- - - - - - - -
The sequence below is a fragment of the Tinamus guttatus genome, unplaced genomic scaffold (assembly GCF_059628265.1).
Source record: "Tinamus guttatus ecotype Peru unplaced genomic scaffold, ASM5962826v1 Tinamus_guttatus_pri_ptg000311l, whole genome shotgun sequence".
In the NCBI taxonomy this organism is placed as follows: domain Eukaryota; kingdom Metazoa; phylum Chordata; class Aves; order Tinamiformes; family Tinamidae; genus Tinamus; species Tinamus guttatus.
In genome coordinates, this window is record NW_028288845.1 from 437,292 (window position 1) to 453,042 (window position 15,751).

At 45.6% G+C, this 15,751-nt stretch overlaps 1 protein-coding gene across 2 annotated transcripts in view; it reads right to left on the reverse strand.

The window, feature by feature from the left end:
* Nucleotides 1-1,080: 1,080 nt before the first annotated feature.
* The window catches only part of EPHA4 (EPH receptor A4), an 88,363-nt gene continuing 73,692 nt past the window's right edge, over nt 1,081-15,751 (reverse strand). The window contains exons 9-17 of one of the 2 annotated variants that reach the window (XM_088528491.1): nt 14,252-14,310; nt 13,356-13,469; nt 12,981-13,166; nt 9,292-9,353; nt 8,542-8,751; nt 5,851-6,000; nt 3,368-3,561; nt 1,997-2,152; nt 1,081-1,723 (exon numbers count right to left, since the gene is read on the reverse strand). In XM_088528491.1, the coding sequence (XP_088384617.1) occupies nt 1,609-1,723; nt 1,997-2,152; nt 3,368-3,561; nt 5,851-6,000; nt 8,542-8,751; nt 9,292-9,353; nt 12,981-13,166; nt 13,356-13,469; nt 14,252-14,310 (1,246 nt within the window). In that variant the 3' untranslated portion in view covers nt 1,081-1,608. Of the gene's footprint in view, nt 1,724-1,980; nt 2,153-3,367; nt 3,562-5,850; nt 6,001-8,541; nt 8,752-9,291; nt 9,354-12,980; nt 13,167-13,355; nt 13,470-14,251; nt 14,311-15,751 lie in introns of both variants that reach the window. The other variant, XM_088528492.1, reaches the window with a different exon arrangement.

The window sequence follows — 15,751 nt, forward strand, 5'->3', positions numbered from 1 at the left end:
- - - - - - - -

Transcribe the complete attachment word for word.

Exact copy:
The sequence below is a fragment of the Tinamus guttatus genome, unplaced genomic scaffold (assembly GCF_059628265.1).
Source record: "Tinamus guttatus ecotype Peru unplaced genomic scaffold, ASM5962826v1 Tinamus_guttatus_pri_ptg000311l, whole genome shotgun sequence".
In the NCBI taxonomy this organism is placed as follows: domain Eukaryota; kingdom Metazoa; phylum Chordata; class Aves; order Tinamiformes; family Tinamidae; genus Tinamus; species Tinamus guttatus.
In genome coordinates, this window is record NW_028288845.1 from 437,292 (window position 1) to 453,042 (window position 15,751).

At 45.6% G+C, this 15,751-nt stretch overlaps 1 protein-coding gene across 2 annotated transcripts in view; it reads right to left on the reverse strand.

The window, feature by feature from the left end:
* Nucleotides 1-1,080: 1,080 nt before the first annotated feature.
* The window catches only part of EPHA4 (EPH receptor A4), an 88,363-nt gene continuing 73,692 nt past the window's right edge, over nt 1,081-15,751 (reverse strand). The window contains exons 9-17 of one of the 2 annotated variants that reach the window (XM_088528491.1): nt 14,252-14,310; nt 13,356-13,469; nt 12,981-13,166; nt 9,292-9,353; nt 8,542-8,751; nt 5,851-6,000; nt 3,368-3,561; nt 1,997-2,152; nt 1,081-1,723 (exon numbers count right to left, since the gene is read on the reverse strand). In XM_088528491.1, the coding sequence (XP_088384617.1) occupies nt 1,609-1,723; nt 1,997-2,152; nt 3,368-3,561; nt 5,851-6,000; nt 8,542-8,751; nt 9,292-9,353; nt 12,981-13,166; nt 13,356-13,469; nt 14,252-14,310 (1,246 nt within the window). In that variant the 3' untranslated portion in view covers nt 1,081-1,608. Of the gene's footprint in view, nt 1,724-1,980; nt 2,153-3,367; nt 3,562-5,850; nt 6,001-8,541; nt 8,752-9,291; nt 9,354-12,980; nt 13,167-13,355; nt 13,470-14,251; nt 14,311-15,751 lie in introns of both variants that reach the window. The other variant, XM_088528492.1, reaches the window with a different exon arrangement.

The window sequence follows — 15,751 nt, forward strand, 5'->3', positions numbered from 1 at the left end: